Events February 19-21: Native Voices, a Modern Silent Film and Trumpet Jazz | At the Smithsonian | Smithsonian
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Events February 19-21: Native Voices, a Modern Silent Film and Trumpet Jazz

This week, watch films by American Indian youths, see Academy Award-winner "The Artist" and snap your fingers to some world-class jazz

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Jazz artist Michael “Bags” Davis pays tribute to trumpet legend Kenny Dorham (above, performing in Toronto in 1954) at Thursday night’s Take Five! jazz performance at the American Art Museum. Photo courtesy of Wikimedia Commons.

Tuesday, February 19: Voices of Native Youth

See life through the eyes of a young person in an indigenous community today in movie clips from the Native Youth Film and Video Festival. Open to submissions from American Indians, Alaskan and Hawaiian natives and members of Canadian First Nations under the age of 24, the festival selects numerous 10-minute films to be screened at the Santa Fe Indian Market in the summer. Last year’s chosen clips recently made their way to Smithsonian, where they are running until the end of the month. Free. 12:30 a.m. and 3:30 p.m. daily in February. American Indian Museum.

Wednesday, February 20: The Artist

The Artist is the most awarded French film in history. Shot in the style of a black and white silent film (check out its trailer), it depicts a romance between a fading silent film star and a rising actress from 1927 to 1932, when silent film was rapidly being replaced by sound film, a.k.a. “the talkies.” The American Art Museum and the National Portrait Gallery are showing the movie in their shared Kogod courtyard, which is an ideal place to escape a dull February Wednesday and slip into a romantic past. Be sure to bring along your Valentine from last week. Free. 7 p.m. to 8:40 p.m. American Art MuseumNational Portrait Gallery.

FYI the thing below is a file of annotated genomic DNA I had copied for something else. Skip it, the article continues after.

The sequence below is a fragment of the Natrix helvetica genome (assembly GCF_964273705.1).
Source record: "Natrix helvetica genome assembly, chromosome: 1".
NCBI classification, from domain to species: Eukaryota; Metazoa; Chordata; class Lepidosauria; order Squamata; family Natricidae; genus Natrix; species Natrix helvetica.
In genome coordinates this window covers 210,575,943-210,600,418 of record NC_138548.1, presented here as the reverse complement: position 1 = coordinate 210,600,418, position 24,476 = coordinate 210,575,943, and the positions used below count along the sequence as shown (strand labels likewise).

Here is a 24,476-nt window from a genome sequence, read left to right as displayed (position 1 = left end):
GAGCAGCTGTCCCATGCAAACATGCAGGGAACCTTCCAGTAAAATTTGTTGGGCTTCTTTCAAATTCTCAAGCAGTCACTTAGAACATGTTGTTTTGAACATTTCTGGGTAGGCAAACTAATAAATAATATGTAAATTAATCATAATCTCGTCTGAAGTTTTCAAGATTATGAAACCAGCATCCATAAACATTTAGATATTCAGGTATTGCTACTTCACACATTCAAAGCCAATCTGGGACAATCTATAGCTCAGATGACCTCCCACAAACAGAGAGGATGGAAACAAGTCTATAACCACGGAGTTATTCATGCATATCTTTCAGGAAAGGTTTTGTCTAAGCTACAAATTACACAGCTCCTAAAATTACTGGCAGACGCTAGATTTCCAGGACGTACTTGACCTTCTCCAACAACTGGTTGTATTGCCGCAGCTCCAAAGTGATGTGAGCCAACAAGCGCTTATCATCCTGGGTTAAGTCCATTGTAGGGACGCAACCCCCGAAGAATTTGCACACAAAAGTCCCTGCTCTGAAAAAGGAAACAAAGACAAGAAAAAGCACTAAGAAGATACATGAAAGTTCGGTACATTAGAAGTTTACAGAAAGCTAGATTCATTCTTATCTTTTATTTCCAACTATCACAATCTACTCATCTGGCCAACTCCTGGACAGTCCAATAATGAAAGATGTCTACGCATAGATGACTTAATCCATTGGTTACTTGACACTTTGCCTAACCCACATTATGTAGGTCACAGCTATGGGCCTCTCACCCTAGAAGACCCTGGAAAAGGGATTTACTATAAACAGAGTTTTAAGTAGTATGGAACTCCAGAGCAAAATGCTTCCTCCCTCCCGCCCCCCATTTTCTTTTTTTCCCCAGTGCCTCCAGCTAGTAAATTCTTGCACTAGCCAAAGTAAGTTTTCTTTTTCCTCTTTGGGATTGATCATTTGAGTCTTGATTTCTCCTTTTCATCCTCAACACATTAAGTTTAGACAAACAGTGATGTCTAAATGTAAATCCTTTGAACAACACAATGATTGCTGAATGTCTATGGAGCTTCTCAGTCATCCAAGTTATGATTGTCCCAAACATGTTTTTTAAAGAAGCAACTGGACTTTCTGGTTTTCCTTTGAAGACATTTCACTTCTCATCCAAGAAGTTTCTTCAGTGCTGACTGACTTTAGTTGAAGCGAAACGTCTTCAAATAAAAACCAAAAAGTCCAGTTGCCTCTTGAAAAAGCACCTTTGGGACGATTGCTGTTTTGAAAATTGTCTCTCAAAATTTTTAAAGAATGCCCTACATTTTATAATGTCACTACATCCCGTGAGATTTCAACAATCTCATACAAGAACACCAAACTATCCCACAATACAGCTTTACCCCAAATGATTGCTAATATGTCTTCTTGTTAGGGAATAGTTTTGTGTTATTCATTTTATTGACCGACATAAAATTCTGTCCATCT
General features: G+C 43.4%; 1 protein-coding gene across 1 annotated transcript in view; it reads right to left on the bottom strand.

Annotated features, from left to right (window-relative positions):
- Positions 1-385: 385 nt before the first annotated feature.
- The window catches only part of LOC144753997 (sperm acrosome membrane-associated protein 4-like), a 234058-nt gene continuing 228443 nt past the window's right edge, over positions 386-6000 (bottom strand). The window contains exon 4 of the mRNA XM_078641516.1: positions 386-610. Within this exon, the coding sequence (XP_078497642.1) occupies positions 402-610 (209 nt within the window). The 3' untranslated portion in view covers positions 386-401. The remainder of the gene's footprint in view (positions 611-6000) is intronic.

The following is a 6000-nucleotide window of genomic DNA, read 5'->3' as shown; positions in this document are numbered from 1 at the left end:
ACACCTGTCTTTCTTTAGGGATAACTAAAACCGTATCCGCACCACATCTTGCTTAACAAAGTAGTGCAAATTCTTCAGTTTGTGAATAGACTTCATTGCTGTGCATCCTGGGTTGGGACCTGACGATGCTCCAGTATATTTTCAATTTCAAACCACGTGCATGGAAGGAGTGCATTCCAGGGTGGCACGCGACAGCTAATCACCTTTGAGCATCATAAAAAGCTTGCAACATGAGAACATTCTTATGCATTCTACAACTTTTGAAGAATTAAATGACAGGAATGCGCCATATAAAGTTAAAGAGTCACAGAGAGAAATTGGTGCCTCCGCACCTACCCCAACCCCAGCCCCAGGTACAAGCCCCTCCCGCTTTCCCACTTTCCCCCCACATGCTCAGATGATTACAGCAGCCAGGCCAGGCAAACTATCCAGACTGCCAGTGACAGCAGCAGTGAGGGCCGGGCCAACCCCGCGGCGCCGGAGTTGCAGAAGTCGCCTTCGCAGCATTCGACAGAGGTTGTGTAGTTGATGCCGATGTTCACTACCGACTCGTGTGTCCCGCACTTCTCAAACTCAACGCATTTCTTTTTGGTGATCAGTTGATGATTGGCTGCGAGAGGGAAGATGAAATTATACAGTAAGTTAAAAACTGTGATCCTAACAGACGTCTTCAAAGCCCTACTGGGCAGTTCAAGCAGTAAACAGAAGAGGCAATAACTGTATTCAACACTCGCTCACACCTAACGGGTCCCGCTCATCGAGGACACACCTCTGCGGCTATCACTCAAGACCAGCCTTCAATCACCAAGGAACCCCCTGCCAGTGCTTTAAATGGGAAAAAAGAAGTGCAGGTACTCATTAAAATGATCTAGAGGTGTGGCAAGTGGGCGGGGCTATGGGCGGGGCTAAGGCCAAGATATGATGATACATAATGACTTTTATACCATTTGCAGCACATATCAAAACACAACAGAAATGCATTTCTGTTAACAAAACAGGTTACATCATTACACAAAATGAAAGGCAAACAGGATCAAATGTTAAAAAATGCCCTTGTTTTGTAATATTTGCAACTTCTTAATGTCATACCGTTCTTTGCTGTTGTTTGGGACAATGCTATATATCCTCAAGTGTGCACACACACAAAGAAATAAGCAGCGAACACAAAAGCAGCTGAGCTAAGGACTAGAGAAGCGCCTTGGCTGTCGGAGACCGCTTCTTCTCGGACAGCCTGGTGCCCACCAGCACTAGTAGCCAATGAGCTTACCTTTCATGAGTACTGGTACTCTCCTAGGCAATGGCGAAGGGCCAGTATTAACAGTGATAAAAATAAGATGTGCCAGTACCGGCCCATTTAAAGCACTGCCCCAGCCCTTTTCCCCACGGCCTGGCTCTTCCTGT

Thursday, February 21: Take Five! Mike “Bags” Davis: Kenny Dorham

Trumpet rock star Michael Davis takes the stage tonight to perform the music of Kenny Dorham, one of jazz’s most influential trumpeters in the mid-19th century. Dorham made his mark playing bebop and hard bop, and composed the jazz standard “Blue Bossa.” Listen to a sample of Dorham’s genius here, and see Davis’s chops on display here. The performance is part of Smithsonian’s Take Five! program, a series of free jazz concerts every Thursday. Free. 5 p.m. to 7 p.m. American Art Museum.

 

Also, check out our Visitors Guide App. Get the most out of your trip to Washington, D.C. and the National Mall with this selection of custom-built tours, based on your available time and passions. From the editors of Smithsonian magazine, the app is packed with handy navigational tools, maps, museum floor plans and museum information including ‘Greatest Hits’ for each Smithsonian museum.

For a complete listing of Smithsonian events and exhibitions visit the goSmithsonian Visitors Guide. Additional reporting by Michelle Strange.

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About Paul Bisceglio
Paul Bisceglio

Paul Bisceglio is an editorial fellow at Pacific Standard and co-editor of the website "Land That I Live." He was previously the editorial intern for Smithsonian magazine. Follow him on Twitter @PaulBisceglio

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